Horrid infestation on my Philadelphus
They have covered all the leaves and damaged them. I noticed around after Easter. I should have tried to blast them away with the hose, I didn't. Why would they attack the Philiadephus? This didn't happen in the past. There is a giant cypress blocking out the light on the other side (neighbour's garden).
Do not despair though - I has something similar happen to a large sambucus elder, which was literally smothered in them. Gross.
I bought some online ladybird larvae (didn't have many ladybirds in my old garden, at that point) and hung the bag they came in, on my elder, thinking it wouldn't be much help.
I couldn't have been more wrong! A week later all the aphids were gone.
One word of warning though - my attack was so bad that there were also black ants swarming around the elder, as they like to 'milk' the aphids for their juices...nice...so first I bought something called Antstop (small plastic container with an ant trap killer inside, that blitzed the ants in 3 days) and then I applied the ladybird larvae.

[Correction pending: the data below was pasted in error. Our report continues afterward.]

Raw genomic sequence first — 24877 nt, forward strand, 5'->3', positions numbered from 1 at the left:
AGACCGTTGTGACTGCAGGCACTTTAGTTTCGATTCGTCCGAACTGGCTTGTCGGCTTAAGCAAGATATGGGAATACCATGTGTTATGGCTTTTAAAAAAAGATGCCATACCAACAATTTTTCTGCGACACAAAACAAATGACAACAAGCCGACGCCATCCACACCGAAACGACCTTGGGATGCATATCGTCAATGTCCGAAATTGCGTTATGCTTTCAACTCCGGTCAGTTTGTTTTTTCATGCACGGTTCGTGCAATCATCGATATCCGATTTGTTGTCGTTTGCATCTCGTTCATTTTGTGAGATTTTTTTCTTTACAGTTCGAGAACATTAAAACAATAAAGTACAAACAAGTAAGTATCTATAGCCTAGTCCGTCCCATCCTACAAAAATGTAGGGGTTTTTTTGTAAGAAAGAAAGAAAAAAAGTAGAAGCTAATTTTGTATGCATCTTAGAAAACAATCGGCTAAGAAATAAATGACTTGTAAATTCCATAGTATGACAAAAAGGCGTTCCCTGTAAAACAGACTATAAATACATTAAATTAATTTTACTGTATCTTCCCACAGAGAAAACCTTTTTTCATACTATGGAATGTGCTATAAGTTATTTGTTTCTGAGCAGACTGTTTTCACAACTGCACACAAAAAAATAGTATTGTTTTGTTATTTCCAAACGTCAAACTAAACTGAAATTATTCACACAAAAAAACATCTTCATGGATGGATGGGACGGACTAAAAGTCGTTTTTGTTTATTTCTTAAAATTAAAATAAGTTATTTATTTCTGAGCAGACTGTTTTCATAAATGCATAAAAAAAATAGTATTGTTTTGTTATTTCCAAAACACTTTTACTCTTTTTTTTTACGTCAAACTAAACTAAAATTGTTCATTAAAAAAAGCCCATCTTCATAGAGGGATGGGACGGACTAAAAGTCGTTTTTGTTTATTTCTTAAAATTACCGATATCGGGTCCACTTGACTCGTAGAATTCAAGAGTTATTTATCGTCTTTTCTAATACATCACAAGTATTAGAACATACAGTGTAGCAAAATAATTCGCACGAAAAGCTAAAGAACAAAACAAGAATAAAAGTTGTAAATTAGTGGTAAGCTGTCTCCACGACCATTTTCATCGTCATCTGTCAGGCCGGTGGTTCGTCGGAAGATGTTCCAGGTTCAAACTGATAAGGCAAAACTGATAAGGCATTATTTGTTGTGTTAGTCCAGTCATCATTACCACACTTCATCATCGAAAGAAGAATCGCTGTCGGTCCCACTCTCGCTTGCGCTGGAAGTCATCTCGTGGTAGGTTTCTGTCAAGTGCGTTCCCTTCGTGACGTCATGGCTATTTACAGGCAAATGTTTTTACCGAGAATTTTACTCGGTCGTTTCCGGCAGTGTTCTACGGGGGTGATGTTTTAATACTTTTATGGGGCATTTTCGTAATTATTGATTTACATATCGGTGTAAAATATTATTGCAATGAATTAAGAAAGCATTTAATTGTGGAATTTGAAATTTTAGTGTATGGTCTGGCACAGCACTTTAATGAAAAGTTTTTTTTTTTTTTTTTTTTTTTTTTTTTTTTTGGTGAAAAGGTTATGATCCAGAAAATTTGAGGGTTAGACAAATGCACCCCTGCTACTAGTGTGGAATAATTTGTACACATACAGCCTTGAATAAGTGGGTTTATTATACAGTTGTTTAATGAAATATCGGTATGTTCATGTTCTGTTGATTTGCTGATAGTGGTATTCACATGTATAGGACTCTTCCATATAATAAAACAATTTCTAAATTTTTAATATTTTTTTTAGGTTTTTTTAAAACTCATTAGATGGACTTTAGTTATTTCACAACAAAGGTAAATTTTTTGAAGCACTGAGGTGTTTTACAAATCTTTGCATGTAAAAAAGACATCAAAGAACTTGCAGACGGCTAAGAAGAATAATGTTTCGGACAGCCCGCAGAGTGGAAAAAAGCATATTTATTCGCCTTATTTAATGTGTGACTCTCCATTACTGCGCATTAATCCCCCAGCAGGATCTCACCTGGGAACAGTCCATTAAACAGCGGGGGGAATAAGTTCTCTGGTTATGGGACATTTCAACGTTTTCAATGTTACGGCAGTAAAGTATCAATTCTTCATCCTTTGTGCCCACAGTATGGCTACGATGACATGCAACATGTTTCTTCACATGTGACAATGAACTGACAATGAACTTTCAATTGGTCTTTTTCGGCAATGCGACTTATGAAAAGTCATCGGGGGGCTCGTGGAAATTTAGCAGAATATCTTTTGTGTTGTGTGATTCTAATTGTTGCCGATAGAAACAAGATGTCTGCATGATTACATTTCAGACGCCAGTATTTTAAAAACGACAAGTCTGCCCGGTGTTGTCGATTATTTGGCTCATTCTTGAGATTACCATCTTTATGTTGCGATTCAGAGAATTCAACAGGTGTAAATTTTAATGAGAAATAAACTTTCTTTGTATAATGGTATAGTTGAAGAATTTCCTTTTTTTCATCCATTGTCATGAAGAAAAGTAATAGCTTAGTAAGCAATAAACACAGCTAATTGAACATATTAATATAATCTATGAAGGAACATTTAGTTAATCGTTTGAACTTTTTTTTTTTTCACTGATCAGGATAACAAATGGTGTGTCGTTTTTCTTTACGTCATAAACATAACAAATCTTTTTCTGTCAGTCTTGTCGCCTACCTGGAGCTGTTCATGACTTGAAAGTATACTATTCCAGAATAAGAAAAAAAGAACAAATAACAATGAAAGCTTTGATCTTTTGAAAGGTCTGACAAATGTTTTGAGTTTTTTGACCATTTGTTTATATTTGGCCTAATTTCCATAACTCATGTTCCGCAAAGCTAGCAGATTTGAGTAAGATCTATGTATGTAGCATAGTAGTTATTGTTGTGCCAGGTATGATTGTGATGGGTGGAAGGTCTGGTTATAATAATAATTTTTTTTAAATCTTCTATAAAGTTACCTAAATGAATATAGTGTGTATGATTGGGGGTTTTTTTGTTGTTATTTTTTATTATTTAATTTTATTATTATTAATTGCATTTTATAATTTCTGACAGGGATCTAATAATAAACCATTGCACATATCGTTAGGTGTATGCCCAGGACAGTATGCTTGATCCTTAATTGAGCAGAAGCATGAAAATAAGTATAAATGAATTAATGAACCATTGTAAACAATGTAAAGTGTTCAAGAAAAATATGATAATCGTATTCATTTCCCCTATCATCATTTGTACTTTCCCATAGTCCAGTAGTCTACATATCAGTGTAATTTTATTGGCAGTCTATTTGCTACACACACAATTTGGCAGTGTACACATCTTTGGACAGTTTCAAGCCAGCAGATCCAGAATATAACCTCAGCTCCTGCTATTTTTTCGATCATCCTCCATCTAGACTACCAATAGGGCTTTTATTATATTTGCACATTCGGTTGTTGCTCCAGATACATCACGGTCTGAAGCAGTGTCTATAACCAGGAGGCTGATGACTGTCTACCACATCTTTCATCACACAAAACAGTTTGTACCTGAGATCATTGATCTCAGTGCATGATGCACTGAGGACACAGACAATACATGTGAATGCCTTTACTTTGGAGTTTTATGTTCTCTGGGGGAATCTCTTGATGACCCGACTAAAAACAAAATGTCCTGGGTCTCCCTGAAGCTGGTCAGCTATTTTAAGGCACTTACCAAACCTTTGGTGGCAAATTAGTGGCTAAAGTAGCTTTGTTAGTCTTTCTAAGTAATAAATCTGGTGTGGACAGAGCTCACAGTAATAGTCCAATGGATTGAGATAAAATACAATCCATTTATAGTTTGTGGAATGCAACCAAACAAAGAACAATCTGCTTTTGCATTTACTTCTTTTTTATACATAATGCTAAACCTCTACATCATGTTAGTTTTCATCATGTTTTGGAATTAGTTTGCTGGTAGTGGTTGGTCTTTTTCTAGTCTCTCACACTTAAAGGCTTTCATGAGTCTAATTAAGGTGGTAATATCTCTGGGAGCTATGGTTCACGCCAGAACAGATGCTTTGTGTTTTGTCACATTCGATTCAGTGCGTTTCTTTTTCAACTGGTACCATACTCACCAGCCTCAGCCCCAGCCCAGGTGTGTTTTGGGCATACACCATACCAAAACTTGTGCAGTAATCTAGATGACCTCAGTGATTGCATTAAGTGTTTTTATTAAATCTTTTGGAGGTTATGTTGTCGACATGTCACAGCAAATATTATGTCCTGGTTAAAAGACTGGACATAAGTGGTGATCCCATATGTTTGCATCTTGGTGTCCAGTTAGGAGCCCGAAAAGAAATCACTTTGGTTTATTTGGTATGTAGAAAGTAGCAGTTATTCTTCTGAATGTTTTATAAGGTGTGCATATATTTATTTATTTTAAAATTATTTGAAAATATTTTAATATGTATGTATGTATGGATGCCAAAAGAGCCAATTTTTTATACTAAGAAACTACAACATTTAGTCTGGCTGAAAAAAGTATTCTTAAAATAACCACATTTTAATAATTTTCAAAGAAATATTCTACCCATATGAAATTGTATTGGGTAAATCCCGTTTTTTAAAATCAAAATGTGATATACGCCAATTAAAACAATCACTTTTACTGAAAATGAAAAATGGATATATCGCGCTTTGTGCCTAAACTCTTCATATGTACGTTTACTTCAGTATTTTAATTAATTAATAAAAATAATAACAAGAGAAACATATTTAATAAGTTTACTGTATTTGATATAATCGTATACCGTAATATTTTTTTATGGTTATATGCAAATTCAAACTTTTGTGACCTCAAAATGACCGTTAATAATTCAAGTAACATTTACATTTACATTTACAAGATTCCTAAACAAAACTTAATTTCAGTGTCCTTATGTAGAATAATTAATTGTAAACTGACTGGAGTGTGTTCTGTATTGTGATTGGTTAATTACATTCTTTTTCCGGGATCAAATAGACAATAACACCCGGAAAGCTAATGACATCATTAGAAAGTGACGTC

If you have ants, then do this first, or you run the risk of the ants eating your ladybird larvae!
How old is your philadelphus? Perhaps it isn't at its happiest because of being shaded too much?
When any plant is more stressed, it is more likely to be attacked, usually.
By the way, after my experience, the ladybird larvae hatched and the new ladybirds laid their legs on the elder, so more larvae were born to take over.
And three years in, there was a nice balance in the garden, with ladybirds and lacewings returning to lay eggs around.
A spray bottle with soapy water (a very small amount of a pure soap like savon noir) that you blast every time you wander past will work. Not as dramatically, but after a week or two you’ll get your philadelphus back.
I used to rub them off, (as I am sure they clung on tighter if I hosed or sprayed them). It was really icky, but you knew you had got a lot of them if they were squashed all over your hand. And they stained.
I gave up and also disposed of the poor philadelphus.
Disposable gloves are quite useful these days for the squeamish
Sorry , Hope you find a solution Elizarose.
I think that you have to be very vigilant early on at the first signs, which I think we often miss despite best efforts.